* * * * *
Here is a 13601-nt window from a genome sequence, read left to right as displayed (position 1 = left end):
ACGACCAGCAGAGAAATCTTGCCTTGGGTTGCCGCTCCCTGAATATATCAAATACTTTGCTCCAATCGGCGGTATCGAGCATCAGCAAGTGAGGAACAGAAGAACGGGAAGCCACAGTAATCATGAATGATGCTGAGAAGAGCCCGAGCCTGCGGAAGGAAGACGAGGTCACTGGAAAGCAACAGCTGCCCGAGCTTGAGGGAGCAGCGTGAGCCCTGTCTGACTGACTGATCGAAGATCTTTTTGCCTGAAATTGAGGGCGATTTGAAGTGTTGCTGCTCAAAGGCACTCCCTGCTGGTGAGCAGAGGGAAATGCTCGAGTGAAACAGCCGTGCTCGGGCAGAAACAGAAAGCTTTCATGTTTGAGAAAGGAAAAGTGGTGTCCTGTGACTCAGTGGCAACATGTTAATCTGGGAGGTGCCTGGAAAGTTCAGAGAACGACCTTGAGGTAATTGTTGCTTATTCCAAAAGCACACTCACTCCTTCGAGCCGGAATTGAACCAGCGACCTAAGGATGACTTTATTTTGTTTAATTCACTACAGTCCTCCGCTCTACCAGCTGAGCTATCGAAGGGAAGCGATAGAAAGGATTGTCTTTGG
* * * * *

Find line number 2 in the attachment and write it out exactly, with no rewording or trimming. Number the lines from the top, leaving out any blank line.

ACGACCAGCAGAGAAATCTTGCCTTGGGTTGCCGCTCCCTGAATATATCAAATACTTTGCTCCAATCGGCGGTATCGAGCATCAGCAAGTGAGGAACAGAAGAACGGGAAGCCACAGTAATCATGAATGATGCTGAGAAGAGCCCGAGCCTGCGGAAGGAAGACGAGGTCACTGGAAAGCAACAGCTGCCCGAGCTTGAGGGAGCAGCGTGAGCCCTGTCTGACTGACTGATCGAAGATCTTTTTGCCTGAAATTGAGGGCGATTTGAAGTGTTGCTGCTCAAAGGCACTCCCTGCTGGTGAGCAGAGGGAAATGCTCGAGTGAAACAGCCGTGCTCGGGCAGAAACAGAAAGCTTTCATGTTTGAGAAAGGAAAAGTGGTGTCCTGTGACTCAGTGGCAACATGTTAATCTGGGAGGTGCCTGGAAAGTTCAGAGAACGACCTTGAGGTAATTGTTGCTTATTCCAAAAGCACACTCACTCCTTCGAGCCGGAATTGAACCAGCGACCTAAGGATGACTTTATTTTGTTTAATTCACTACAGTCCTCCGCTCTACCAGCTGAGCTATCGAAGGGAAGCGATAGAAAGGATTGTCTTTGG